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Wright’s silent heroism had the most-inspirational impact on his crewmates.

“That was it. That was all the rest of the crew [of Cochino] needed,” the authors wrote in Blind Man’s Bluff. “If Wright could make it in his condition, they could, too. One by one, they skittered across, the wounded first. They timed it, waiting as one boat was picked up by the waves, then the other, waiting for that short moment when the boats were level. Nobody coached them … each man picked his own moment to rush across.”

Only two or three would cross before the board would slip out of place – to be quickly replaced. When about a third of the crew had crossed, the waves pulled the two subs so far apart that some lines snapped. Tusk slipped back into place, but the end was fast-approaching.

Soon every crewman had crossed – except Benitez.

It was now 1:45 a.m. Friday.

As the captain of his own boat, Benitez didn’t want to give the “abandon ship” order. But his submarine was listing to starboard. So much water had poured into the boat that the deck over the rear torpedo room was underwater.

It wouldn’t be long before Cochino recreated the same vertical death stance that James Cameron displayed for Titanic in the blockbuster movie of the same name.

Yelling “abandoning ship,” Capt. Benitez trotted across the plank – and seconds later it shattered.

Soon, Cochino stood up on end. There, 100 miles off the Norway coast, after attempting the first spy-sub eavesdropping mission of the Cold War, the first Cold War spy sub plunged to the bottom in 950 feet of water.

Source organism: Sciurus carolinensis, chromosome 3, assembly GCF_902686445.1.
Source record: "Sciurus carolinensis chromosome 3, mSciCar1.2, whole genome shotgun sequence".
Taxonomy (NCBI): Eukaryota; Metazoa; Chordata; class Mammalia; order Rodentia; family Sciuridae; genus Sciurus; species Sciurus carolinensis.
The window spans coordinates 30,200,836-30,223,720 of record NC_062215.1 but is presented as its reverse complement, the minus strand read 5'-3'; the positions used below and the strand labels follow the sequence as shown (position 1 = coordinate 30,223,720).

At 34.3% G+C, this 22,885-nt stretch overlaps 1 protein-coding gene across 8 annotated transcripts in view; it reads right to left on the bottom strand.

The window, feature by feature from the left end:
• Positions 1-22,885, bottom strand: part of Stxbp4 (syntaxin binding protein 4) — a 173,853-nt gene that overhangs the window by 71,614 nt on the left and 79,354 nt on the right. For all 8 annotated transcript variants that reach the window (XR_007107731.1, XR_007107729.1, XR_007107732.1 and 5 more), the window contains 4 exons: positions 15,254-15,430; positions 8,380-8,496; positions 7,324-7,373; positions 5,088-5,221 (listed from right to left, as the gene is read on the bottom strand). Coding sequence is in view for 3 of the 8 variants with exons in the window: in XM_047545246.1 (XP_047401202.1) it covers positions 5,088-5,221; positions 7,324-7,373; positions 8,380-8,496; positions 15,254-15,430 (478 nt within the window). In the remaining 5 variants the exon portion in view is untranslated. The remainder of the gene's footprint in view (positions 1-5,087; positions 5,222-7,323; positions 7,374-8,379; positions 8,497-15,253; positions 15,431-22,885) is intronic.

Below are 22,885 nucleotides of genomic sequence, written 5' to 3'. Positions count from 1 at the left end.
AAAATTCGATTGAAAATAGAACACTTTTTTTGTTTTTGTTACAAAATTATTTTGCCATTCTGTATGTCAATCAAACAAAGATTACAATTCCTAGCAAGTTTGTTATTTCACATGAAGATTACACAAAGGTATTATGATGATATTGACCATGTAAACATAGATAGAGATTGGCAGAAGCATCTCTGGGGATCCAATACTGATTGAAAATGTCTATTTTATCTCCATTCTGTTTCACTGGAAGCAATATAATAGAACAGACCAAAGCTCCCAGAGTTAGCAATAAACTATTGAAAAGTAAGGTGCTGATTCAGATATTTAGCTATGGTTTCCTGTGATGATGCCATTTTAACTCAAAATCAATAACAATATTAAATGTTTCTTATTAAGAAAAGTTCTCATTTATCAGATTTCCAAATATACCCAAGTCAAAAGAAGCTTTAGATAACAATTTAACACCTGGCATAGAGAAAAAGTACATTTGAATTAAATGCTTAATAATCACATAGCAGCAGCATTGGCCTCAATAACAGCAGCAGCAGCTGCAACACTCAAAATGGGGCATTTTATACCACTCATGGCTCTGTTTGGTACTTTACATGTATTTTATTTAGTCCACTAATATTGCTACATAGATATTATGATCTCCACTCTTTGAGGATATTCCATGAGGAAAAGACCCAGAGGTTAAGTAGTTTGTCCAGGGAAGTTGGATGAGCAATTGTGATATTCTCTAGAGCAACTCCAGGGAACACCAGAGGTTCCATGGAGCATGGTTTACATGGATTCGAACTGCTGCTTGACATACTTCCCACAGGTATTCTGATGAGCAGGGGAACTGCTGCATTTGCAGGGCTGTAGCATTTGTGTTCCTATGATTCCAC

It was Friday, Aug. 26, 1949.

And it was 15 hours – and a whole lot of valor – since the first explosion.

Epilogue: When the Cold War Changed

Six hours later, Tusk pulled into Hammerfest. The non-injured crewmen were given a choice: Fly back to their base in New London, Conn., or ride with their rescuers back to the United States.

Every crewman stayed for the journey aboard Tusk.

And the secret mission was secret no more. The sinking made headlines in the USA and USSR. And while the Soviets didn’t know about Red Austin, about the “ears” or about Cochino’s attempts to steal telemetry out of the air, it found the boat’s positioning suspicious and accused America of spying.

It didn’t matter.

On Aug. 29, 1949 – the Monday that followed Cochino’s Friday sinking – the Soviet Union conducted its first nuclear weapons test – a bomb the Pentagon code-named “Joe I.” In The USSR, it was known as RDS-1, and “First Lightning.”

The blast was detected on September 1 by a Boeing WB-29 – a weather plane version of the Boeing B-29 Superfortress bomber that had dropped atomic bombs on Hiroshima and Nagasaki to end World War II. In effect, a kind of spy plane, the WB-29s flew from Japan to Alaska, taking atmospheric tests along their route.

On that day, the Cold War entered an entirely new phase – one that quickly escalated the kind of spying and acts of espionage.

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This new age of spying and espionage is one that we’ll be looking at as part of a new Kent Moors podcast Spy Tales.

Kent is one of the world’s foremost experts on energy, security and related geopolitics, has asked me to moderate the series for him.

In this video series, Kent and I talk about his experiences and operations during the Cold War, beginning with Episode I: The Woodpecker, Agent Piccadilly, and the Case of the Deadly Bulgarian Umbrella.

Just click here for the first episode.


Bill Patalon